I don’t have a solution to the dizzying busyness of modern life. What I do have, however, is a desire and intention to feel my life more fully. Considering self-identity is the process of prioritizing the different potentials within us, we can commit to prioritizing presence, gentleness, and wonder over productivity. Since returning home from Croatia, I intentionally stop regularly to look up. Literally. Stop. Lift my head up. Look at what is happening around me. Feel the sensations in my body.

Often what I find is a subtle tightness in my chest and belly—clenching to get to the next moment—and the underlying story that the next moment will somehow contain what this moment is lacking. In just stopping, I am interrupting the collection of unconscious reactions that solidify the busy sense of “me” I have come to know so well, and instead choosing a life of presence. I am in no way there, but I am wholeheartedly practicing. Over the past month of practice, here is what I have discovered:

New York City is filled with stunning architecture, if only I look up and notice. More awe-inspiring than the architecture, however, are the faces. The intricate, beautiful, expressive faces of the millions of people with whom I share the city I call home. When I really look at the faces I pass everyday – the suited businessman on the subway, the worried mother pushing her stroller, the barista dancing behind the bar when she thinks no one is looking, the hunched-backed older woman taking slow steps down the street, kids carrying backpacks the size of their little bodies to school – I can’t help but fall in love with the human spirit. I am humbled by the resilience, kindness, and grace of those around me.



In a society that prioritizes our potential for productivity over our potential for presence, maintaining a connection to our inner life and each other takes commitment. While we might think of strength as conquering a mountain, I have come to notice a subtler, more powerful strength: the greatness of heart required to get through a day and maintain connection – offering a simple smile, an ear to listen, a kind word to comfort. Amidst the fear, competition, and striving that pervades our culture, prioritizing our potential for presence—to really be “here” and notice the good that is unfolding amidst the everyday tasks and challenges—is heroic.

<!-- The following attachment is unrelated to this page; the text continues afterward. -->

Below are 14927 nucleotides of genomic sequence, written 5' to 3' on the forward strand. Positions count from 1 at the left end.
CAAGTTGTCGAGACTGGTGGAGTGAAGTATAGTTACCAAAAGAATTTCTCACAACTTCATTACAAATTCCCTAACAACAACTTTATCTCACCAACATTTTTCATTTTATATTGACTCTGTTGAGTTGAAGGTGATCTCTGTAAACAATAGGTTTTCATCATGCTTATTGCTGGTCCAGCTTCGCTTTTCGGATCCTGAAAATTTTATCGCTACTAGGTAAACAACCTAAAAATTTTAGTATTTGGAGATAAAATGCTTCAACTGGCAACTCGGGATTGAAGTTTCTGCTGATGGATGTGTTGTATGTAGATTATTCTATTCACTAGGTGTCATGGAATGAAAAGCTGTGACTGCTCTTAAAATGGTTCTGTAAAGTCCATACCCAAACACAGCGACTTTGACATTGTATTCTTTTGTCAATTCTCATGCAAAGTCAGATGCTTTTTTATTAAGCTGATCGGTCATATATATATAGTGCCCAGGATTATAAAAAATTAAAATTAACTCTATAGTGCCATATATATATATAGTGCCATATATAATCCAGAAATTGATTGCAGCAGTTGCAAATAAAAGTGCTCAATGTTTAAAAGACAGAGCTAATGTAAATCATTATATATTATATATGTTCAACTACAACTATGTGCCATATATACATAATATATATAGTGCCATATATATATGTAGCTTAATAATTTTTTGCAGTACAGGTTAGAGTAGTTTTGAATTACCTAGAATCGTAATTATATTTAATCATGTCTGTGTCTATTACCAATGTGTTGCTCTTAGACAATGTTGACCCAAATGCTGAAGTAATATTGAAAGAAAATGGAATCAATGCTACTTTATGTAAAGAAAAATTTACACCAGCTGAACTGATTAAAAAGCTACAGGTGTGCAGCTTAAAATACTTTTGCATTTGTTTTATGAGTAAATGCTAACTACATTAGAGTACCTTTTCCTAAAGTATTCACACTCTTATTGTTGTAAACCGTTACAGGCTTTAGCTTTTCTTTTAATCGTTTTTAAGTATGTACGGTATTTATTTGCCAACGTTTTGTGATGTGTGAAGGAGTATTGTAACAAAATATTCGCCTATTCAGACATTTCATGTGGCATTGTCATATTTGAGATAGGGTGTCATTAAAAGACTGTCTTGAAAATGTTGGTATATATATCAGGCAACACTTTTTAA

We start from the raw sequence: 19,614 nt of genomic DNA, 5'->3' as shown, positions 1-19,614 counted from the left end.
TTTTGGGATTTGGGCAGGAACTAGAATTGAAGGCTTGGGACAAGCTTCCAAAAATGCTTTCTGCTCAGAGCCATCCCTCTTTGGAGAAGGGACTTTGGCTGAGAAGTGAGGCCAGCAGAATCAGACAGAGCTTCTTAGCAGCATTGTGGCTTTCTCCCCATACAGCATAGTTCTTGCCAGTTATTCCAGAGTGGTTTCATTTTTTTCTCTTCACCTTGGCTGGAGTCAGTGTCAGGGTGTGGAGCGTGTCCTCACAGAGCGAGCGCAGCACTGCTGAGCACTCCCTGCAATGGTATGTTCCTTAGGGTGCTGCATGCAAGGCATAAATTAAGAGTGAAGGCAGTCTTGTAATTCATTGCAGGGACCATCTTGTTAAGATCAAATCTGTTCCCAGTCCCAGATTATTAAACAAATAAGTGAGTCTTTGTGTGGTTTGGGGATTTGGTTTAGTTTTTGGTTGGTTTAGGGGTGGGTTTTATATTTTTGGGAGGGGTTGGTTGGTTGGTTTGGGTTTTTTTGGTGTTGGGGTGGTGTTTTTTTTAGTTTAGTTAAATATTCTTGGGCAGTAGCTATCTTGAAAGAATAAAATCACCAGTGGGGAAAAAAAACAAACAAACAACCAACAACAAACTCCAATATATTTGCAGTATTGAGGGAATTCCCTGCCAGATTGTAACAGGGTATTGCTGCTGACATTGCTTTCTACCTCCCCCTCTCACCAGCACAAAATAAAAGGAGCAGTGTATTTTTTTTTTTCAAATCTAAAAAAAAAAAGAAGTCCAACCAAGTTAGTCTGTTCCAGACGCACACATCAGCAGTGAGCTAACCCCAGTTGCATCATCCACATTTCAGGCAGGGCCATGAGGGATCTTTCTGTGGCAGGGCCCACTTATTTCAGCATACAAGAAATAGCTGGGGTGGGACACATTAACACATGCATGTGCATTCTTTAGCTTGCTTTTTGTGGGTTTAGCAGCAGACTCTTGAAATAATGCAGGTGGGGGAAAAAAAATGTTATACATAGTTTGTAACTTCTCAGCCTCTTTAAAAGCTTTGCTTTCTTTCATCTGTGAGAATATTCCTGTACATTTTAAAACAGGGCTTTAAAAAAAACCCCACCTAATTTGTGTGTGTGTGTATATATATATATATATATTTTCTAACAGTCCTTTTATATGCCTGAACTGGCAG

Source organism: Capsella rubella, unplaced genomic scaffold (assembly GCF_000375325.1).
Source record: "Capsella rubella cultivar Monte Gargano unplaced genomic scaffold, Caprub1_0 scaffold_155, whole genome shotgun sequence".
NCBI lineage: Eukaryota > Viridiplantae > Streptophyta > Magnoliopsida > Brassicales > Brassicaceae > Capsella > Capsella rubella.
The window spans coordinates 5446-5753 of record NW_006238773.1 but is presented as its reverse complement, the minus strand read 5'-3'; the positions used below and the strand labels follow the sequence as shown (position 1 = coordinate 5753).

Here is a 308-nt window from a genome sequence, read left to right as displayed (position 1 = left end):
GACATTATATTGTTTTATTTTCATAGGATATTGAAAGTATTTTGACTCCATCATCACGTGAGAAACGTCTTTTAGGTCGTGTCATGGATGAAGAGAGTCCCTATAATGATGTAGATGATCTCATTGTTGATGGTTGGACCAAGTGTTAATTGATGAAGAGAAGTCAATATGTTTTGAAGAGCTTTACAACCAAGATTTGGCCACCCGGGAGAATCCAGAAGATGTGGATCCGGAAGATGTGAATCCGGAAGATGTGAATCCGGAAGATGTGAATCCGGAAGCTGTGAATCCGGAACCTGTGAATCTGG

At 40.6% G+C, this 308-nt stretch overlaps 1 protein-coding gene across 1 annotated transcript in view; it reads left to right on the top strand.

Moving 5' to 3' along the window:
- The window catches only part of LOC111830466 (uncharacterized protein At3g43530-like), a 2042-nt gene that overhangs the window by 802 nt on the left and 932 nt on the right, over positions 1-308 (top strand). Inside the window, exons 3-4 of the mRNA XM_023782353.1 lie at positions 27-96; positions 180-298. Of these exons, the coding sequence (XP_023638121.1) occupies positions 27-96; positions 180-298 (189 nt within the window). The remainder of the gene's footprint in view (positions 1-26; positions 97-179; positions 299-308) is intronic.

I invite you to experiment with pausing and practicing presence with me.

Stop. Look up. Feel your body. Breathe.

“Who am I?”

I still don’t know. What I do know is this: I feel more joyful, more peaceful, and more inspired when I prioritize presence. Sometimes the present moment feels edgy and uncomfortable, but in staying present and awake in my senses, a softer, kinder, gentler version of myself emerges. Here, I feel connected to you and that is where I want to be.






Building Character

Every once in awhile, a complete stranger comes into your life and inspires you to be better than you are. These encounters are rare; an unexpected visitor awakens you to your human potential. We walk away motivated to move beyond the confines of our limited identity and ask the bigger questions: Who am I? What qualities am I actively cultivating in myself?

I recently had such an encounter.

IMG_3433At sunset, just as the sky turned from blue to pink, he would appear. A frail old man, shoulders gently hunched, thin arms and legs emerging from a wrinkled torso. He came to the beach to run. He ran in a zigzag , making an “s” shaped pattern of footprints across the sand. Arms pumping vigorously, his steps were tiny, and from a distance, one would swear he was moving in slow motion. Yet his movement wasn’t labored, but rather joyful. Every step a small victory! He embodied a joie de vive and vitality that caught the eye of everyone on the beach.

My friends and I came to the beach to enjoy the dance of color as the sun sunk below the horizon, but it is not the sunset we remember most: It is Jerry, the old man who came to run. Without uttering a word, Jerry’s joyful commitment to his evening ritual left an indelible imprint on me and how I think about aging. Aging is a process the Western culture fears. Aging means loss— loss of mobility, loss of freedom, loss of vitality, loss of adventure.

Jerry proves all of these assumption wrong.

Perhaps aging is a process whereby the physical body softens so the deeper qualities of character can emerge? Perhaps aging is a process of perfecting the human spirit?